Next month we will be having a look at some of our broad-brush ‘bibliographic e-resources’. This type of database offers you lists of sources (books, journal articles etc) that you will then need to track down elsewhere. These e-resources are particularly useful at the beginning of a project when you are trying to get a sense of the research landscape, but are equally valuable at the end, when you need to make sure you have caught everything that has been published in the previous few months.

 

 

 

14 October 2021

Americas and Oceania e-Resources: An Introduction

In light of the recent unprecedented demand for digital materials, we’ve decided to run a year-long series of monthly blogposts highlighting the extraordinarily rich Americas and Oceania-focused e-resources that are held at the British Library. Although most of these e-resources need to be consulted in-person in the Library’s Reading Rooms, some are accessible remotely to Reader’s Pass holders and we are hopeful that this number will continue to rise.

In terms of content, e-resources fall into two broad categories: full-text and bibliographic. The former will give you all or most of a particular item, be that a book, journal article, map, letter, playbill, diary, logbook, newspaper article, photo or minutes of a meeting. The latter will simply provide you with citations which you then need follow up elsewhere - in the Library’s Main Catalogue, for example, or a catalogue at another institution.

Psalmes II
Fig. 1: The Whole Booke of Psalmes, 1640. This was the first book to be published in the American colonies. It can be found in the full-text, remote access e-resource 'Early American Imprints, 1639-1800.'

Over the coming year, these blogs will cover both types of e-resources (full-text and bibliographic) and will clearly flag the kind of access they offer (in-person or remote). Some will focus on particular subjects: for example, US politics, Oceania, or literature of the Americas. Others will focus on certain types of material. Next month, for example, we will look at newspapers, including historic newspapers from the Caribbean, Latin America and the US,  American Indian newspapers, communist newspapers and service newspapers of World War II; many of these are accessible remotely.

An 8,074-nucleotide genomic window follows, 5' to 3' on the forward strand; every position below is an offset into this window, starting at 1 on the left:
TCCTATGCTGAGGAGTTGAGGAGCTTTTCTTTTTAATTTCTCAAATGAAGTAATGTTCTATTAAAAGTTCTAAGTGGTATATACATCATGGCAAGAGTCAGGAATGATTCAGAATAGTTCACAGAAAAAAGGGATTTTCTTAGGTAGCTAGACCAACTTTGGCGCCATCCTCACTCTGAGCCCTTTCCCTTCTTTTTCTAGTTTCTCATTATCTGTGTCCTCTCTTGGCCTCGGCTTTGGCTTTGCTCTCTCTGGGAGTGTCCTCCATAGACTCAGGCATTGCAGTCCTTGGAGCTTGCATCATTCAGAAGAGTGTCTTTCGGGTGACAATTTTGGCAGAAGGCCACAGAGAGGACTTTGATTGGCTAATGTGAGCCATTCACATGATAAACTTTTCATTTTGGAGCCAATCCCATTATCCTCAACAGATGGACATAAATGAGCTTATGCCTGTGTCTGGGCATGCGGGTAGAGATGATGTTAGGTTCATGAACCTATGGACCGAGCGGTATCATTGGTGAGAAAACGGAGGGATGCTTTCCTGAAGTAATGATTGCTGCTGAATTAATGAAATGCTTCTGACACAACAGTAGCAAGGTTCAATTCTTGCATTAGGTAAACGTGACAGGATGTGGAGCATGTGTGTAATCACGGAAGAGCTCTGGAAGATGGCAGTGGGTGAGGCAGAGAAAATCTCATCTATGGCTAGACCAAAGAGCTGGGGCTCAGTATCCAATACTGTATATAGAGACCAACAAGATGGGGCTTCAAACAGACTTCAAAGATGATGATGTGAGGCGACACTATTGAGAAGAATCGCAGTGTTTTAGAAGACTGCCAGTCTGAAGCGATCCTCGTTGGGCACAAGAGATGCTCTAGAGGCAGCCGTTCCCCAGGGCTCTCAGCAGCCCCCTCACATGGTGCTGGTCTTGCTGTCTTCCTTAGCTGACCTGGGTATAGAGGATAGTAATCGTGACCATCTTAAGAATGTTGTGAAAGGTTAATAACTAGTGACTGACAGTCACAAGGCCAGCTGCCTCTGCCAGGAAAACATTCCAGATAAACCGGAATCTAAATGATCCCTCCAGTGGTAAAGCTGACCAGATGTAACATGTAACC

All of the Americas and Oceania e-resources can be found in the Library’s Main Catalogue.

However, if you don’t have any titles or you want to get a sense of what the Library holds, please browse the holdings by subject. Currently, there are 130+ e-resources listed under History, for example, many of which have Americas and Oceania content. And more than 110 are listed under American Studies, a selection of which includes: America in World War Two; American Civil Liberties Union Papers; Black Freedom Struggle in the 20th Century; Entertainment Industry Magazine Archive, 1880-2015; First World War Portal; Global Commodities: Trade, Exploration and Cultural Exchange; History Vault: African American Police League Records, 1961-1988; History Vault: Struggle for Women’s Rights, 1880-1990; The Nixon Years; North American Indian Thought and Culture; Slavery & Antislavery: A Transnational Archive; Trade Catalogues and the American Home; and Virginia Company Archives.

Anne bradstreet II
Fig. 2: Several Poems Compiled with Great Variety and Learning...(1678). This anonymous and posthumously published volume of poetry by Anne Bradstreet was the first work by a woman to be published in the American colonies. It can be found in the full-text, remote access e-resource 'Early American Imprints, 1639-1800.'

Finally, I’ll just say a few words about one of my personal favourites: Early American Imprints: Series I: Evans, 1639-1800.  Based on the 14-volume work by US bibliographer Charles Evans, this incredible database provides the full-text of almost every book, pamphlet and periodical published on American soil in the 17th and 18th centuries.And once you have a Reader’s Pass, you can access it whenever and wherever you wish! Among its many treasures are The Whole Booke of Psalmes (1640) – the first work published in the American colonies (Fig 1, above). Anne Bradstreet’s self-revised and posthumously published Several Poems Completed with Great Variety of Wit and Learning (1678) – the first book by a woman to be published in North America (Fig.2, above). And An Alphabetical Compendium of the Various Sects Which Have Appeared in the World…(1784) by Hannah Adams – the first woman in the United States to make her living as a writer (Fig. 3, below).

Hannah adams
Fig. 3: Hannah Adams, An Alphabetical Compendium of the Various Sects...(1784). Adams was the first American woman to make her living as a writer and this was her first book; it can be found in the full-text, remote access e-resource 'Early American Imprints, 1639-1800.'

Happy browsing!

Next month we will look at the Library's huge range of Americas-focused e-newspapers. 

(And if you would like to learn more about the British Library's holdings of works by early American women writers, please take a look at 'For Myself, For My Children, For Money': A Bibliography of Early American Women's Writings at the British Library on the the Eccles Centre's website.)

References:

Charles Evans, American Bibliography: A Chronological Dictionary of all Books, Pamphlets and Periodical Publications Printed in the United States of America ... 14 vols. British Library shelfmark: Open Access Humanities 1 HRL 015.73